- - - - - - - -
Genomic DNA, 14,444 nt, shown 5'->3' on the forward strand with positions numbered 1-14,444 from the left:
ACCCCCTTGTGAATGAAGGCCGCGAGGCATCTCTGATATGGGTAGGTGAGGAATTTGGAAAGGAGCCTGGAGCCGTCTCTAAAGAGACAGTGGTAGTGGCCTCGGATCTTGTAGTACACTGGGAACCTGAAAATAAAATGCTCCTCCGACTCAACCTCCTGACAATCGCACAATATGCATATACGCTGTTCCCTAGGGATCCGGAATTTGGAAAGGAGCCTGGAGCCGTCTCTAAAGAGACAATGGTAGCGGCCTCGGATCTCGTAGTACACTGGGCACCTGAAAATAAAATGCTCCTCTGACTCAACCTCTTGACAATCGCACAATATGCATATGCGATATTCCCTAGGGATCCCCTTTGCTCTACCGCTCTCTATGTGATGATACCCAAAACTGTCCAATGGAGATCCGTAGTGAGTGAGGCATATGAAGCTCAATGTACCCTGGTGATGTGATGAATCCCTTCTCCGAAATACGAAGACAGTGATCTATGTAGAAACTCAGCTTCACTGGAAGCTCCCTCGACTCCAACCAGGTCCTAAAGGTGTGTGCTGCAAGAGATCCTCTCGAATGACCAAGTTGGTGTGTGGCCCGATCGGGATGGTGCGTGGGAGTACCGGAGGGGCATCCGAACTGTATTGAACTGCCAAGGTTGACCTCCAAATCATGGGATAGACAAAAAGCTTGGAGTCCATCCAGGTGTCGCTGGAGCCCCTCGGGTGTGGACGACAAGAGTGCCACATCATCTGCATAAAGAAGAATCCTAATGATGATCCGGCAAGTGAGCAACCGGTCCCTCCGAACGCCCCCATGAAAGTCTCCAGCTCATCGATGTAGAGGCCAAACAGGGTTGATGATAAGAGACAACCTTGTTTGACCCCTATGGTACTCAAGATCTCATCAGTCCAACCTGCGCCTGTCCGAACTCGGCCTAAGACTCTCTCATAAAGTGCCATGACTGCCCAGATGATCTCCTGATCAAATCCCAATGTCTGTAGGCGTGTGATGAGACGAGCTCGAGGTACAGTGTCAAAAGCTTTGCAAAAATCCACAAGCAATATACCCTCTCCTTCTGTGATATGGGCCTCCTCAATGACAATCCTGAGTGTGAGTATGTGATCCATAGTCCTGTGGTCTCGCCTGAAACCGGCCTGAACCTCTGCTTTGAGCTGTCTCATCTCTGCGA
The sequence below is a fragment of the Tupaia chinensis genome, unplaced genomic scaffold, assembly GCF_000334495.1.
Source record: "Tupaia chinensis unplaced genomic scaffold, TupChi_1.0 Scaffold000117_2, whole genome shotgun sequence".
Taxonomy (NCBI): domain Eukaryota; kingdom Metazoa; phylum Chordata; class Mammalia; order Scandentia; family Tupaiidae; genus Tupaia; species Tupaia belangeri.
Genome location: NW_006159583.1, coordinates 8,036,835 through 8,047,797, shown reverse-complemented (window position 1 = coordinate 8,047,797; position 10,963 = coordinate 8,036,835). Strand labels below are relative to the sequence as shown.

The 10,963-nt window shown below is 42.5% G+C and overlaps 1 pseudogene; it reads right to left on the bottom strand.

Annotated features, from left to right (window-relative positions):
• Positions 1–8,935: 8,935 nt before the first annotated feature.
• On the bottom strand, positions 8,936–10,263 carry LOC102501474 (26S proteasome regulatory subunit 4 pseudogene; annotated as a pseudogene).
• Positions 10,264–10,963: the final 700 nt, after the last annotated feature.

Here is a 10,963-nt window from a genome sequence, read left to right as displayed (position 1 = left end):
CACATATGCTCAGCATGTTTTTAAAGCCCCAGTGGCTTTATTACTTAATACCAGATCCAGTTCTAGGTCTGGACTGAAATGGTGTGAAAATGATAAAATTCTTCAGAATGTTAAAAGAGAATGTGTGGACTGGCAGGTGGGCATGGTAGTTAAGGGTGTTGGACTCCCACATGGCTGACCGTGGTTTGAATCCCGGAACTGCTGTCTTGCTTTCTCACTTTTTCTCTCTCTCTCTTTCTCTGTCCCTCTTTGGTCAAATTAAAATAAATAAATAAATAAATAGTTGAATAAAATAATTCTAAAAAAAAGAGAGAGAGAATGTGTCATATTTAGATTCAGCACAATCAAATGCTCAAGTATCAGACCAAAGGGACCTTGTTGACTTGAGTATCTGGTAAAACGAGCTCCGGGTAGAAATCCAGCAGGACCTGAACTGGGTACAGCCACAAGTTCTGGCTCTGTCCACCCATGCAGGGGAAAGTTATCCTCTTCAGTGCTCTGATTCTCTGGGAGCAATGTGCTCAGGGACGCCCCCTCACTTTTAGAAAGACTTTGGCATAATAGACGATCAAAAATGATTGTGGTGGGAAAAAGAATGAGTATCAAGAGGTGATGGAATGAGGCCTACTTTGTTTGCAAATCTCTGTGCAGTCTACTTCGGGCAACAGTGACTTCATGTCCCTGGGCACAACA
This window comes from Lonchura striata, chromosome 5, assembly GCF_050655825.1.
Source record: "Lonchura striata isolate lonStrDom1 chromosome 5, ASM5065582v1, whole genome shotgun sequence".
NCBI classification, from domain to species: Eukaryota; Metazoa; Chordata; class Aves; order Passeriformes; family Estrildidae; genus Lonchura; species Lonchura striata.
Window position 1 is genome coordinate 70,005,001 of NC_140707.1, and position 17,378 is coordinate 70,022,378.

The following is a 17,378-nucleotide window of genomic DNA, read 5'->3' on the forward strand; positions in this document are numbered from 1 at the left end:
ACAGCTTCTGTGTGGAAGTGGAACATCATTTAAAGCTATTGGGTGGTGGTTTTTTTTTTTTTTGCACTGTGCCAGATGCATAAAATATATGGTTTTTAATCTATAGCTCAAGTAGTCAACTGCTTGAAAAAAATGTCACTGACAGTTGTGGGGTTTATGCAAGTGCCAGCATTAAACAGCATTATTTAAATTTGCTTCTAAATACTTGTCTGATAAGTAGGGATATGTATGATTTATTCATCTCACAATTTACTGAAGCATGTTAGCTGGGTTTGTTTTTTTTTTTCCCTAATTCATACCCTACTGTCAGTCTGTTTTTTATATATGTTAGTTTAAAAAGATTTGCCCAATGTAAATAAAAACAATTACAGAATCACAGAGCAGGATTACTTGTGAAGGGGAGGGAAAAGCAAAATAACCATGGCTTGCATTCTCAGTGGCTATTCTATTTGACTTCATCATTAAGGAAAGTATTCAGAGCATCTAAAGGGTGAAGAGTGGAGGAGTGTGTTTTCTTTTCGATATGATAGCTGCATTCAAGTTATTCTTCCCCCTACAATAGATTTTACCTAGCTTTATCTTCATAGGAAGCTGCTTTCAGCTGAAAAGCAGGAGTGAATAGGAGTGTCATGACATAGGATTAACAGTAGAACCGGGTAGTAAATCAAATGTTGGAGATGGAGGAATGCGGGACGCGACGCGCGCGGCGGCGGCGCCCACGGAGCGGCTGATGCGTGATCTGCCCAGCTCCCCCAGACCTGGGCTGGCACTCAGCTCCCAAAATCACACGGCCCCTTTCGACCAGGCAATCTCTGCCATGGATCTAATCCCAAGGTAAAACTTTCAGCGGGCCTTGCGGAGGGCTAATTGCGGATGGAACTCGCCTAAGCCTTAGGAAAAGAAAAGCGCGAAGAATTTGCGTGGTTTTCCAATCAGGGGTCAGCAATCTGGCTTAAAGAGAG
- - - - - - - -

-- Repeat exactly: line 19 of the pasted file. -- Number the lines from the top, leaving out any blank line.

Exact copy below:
ACAGCTTCTGTGTGGAAGTGGAACATCATTTAAAGCTATTGGGTGGTGGTTTTTTTTTTTTTTGCACTGTGCCAGATGCATAAAATATATGGTTTTTAATCTATAGCTCAAGTAGTCAACTGCTTGAAAAAAATGTCACTGACAGTTGTGGGGTTTATGCAAGTGCCAGCATTAAACAGCATTATTTAAATTTGCTTCTAAATACTTGTCTGATAAGTAGGGATATGTATGATTTATTCATCTCACAATTTACTGAAGCATGTTAGCTGGGTTTGTTTTTTTTTTTCCCTAATTCATACCCTACTGTCAGTCTGTTTTTTATATATGTTAGTTTAAAAAGATTTGCCCAATGTAAATAAAAACAATTACAGAATCACAGAGCAGGATTACTTGTGAAGGGGAGGGAAAAGCAAAATAACCATGGCTTGCATTCTCAGTGGCTATTCTATTTGACTTCATCATTAAGGAAAGTATTCAGAGCATCTAAAGGGTGAAGAGTGGAGGAGTGTGTTTTCTTTTCGATATGATAGCTGCATTCAAGTTATTCTTCCCCCTACAATAGATTTTACCTAGCTTTATCTTCATAGGAAGCTGCTTTCAGCTGAAAAGCAGGAGTGAATAGGAGTGTCATGACATAGGATTAACAGTAGAACCGGGTAGTAAATCAAATGTTGGAGATGGAGGAATGCGGGACGCGACGCGCGCGGCGGCGGCGCCCACGGAGCGGCTGATGCGTGATCTGCCCAGCTCCCCCAGACCTGGGCTGGCACTCAGCTCCCAAAATCACACGGCCCCTTTCGACCAGGCAATCTCTGCCATGGATCTAATCCCAAGGTAAAACTTTCAGCGGGCCTTGCGGAGGGCTAATTGCGGATGGAACTCGCCTAAGCCTTAGGAAAAGAAAAGCGCGAAGAATTTGCGTGGTTTTCCAATCAGGGGTCAGCAATCTGGCTTAAAGAGAG